This is really an astounding turnaround for an amazing “blockbuster” film many considered a long shot for awards season.
Another step closer to Oscar glory for the Dark Knight…
`Dark Knight’ bags WGA screenplay nomination
LOS ANGELES (AP) — Add writing to Batman’s bag of tricks. “The Dark Knight” has earned a nomination for best adapted screenplay from the Writers Guild of America.
The Batman blockbuster is competing alongside the romantic fantasy “The Curious Case of Benjamin Button,” the Roman Catholic drama “Doubt,” the Richard Nixon saga “Frost/Nixon” and the street-orphan tale “Slumdog Millionaire.”
This is really an unprecedented nomination as I believe this is the first superhero film to be nominated for writing by the Writers Guild of America. Consider this a big step in the final push.
The Producers Guild of America (PGA) has named its five finalists for Best Moving Picture of 2008:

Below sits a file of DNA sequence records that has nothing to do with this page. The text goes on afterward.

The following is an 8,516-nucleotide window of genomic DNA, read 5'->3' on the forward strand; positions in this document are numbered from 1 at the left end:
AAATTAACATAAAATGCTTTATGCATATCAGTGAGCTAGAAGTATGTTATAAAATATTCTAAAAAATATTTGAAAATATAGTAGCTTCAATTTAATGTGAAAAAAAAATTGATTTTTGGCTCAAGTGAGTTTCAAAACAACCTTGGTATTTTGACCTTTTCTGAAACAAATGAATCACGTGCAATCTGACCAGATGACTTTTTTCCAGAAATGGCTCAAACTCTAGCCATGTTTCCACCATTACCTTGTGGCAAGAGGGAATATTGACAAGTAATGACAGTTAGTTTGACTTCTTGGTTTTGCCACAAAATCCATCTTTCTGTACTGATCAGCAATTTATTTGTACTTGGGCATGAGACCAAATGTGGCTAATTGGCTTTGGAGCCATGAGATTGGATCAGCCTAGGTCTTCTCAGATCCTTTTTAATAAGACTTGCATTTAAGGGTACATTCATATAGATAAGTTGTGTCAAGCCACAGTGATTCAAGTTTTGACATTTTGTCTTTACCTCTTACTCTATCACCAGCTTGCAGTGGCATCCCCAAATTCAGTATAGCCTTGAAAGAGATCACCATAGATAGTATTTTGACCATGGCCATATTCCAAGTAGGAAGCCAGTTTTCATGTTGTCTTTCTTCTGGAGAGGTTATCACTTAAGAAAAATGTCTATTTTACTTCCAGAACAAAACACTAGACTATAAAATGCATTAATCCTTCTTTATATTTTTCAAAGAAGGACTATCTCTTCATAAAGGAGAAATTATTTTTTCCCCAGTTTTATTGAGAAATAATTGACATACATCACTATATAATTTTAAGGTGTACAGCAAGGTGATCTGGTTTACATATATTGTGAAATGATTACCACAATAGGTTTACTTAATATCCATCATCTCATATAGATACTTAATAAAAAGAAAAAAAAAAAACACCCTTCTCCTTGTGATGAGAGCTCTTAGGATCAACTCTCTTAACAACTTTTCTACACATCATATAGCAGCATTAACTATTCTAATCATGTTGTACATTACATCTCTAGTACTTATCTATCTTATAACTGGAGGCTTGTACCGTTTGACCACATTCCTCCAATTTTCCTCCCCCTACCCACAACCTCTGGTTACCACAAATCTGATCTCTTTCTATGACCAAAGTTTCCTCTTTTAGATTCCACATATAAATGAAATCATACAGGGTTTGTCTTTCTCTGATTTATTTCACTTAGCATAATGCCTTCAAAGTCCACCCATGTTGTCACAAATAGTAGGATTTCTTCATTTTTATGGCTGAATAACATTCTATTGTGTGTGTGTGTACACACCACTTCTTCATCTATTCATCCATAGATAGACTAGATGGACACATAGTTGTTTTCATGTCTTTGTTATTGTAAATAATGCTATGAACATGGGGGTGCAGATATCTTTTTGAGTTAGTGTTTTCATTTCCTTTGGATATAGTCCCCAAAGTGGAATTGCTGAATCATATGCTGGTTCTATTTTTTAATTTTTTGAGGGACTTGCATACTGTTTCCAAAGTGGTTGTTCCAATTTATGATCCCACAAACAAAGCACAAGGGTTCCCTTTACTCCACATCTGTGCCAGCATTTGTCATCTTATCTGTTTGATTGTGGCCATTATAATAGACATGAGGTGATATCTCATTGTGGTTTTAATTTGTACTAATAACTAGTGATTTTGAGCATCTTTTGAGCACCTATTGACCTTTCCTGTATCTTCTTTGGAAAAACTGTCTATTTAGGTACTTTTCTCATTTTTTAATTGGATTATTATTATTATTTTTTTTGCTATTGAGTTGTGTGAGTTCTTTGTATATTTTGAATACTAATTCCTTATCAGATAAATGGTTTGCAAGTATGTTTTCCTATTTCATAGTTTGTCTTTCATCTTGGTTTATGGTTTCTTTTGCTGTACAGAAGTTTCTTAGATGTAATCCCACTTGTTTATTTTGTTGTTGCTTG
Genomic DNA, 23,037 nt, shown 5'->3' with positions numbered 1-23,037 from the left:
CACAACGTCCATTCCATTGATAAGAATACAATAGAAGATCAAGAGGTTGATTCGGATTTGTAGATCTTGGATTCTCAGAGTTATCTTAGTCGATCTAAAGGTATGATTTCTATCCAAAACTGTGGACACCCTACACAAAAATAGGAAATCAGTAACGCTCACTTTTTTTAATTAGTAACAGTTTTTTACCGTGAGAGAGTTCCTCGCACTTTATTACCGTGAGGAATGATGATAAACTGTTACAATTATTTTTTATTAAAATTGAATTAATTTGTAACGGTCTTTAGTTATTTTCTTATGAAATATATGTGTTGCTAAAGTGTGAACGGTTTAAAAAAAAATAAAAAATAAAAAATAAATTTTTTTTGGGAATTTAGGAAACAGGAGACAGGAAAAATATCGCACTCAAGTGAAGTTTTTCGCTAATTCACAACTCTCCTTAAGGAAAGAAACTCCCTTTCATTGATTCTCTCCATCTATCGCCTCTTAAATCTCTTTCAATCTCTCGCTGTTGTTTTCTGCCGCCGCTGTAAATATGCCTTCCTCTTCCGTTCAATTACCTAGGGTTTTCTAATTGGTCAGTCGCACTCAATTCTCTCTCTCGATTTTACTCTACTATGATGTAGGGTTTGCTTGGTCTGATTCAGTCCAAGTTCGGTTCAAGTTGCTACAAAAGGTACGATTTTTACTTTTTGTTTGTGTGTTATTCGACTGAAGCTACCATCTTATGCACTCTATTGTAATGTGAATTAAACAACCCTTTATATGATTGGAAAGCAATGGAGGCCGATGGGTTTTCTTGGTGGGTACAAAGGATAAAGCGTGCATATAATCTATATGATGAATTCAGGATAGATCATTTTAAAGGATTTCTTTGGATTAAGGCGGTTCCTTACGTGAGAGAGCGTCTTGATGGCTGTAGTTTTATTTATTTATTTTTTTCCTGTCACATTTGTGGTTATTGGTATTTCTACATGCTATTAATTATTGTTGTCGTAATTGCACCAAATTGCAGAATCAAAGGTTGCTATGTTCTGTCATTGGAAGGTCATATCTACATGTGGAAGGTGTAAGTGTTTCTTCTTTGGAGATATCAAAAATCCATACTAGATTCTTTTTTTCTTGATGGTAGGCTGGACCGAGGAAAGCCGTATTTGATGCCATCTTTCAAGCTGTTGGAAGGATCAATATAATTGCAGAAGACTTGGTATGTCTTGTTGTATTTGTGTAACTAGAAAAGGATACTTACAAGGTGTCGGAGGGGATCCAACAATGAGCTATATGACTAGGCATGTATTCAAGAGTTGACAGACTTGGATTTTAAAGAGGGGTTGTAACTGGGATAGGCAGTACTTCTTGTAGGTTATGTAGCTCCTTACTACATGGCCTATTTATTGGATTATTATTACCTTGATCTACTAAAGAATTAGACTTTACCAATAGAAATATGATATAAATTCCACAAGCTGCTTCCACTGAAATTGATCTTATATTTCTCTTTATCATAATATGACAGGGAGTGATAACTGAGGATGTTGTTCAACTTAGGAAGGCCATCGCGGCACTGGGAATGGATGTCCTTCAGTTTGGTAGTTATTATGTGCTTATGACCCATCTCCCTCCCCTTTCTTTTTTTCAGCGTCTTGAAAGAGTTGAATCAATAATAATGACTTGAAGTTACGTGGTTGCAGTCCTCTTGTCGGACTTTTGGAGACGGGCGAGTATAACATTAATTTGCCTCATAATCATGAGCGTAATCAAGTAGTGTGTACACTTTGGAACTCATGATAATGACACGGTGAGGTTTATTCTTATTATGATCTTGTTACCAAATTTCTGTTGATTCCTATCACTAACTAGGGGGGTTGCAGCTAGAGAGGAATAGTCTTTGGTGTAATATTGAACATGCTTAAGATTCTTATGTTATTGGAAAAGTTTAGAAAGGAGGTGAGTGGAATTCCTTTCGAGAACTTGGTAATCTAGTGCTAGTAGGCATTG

`Dark Knight’ vies for Producers Guild best pic
LOS ANGELES (AP) — The Batman blockbuster “The Dark Knight,” slighted in earlier Hollywood honors, was among best-picture nominees Monday for the Producers Guild of America Awards.
Other best-picture nominees were Brad Pitt’s romantic fantasy “The Curious Case of Benjamin Button,” Ron Howard’s Richard Nixon saga “Frost/Nixon,” Sean Penn’s Harvey Milk film biography “Milk” and Danny Boyle’s rags-to-riches tale “Slumdog Millionaire.” Hollywood’s biggest blockbuster in a decade and one of the year’s most-acclaimed films, “The Dark Knight” missed out on a best-picture slot for Sunday’s Golden Globes and was overlooked for an ensemble cast nomination at the Screen Actors Guild Awards.
The Producers Guild lineup generally is a close match of best-picture nominees for the Academy Awards. The guild picks could give “The Dark Knight” and other contenders a last-minute nudge for the Oscars, whose nomination balloting closes Jan. 12. Oscar nominations will be announced Jan. 22.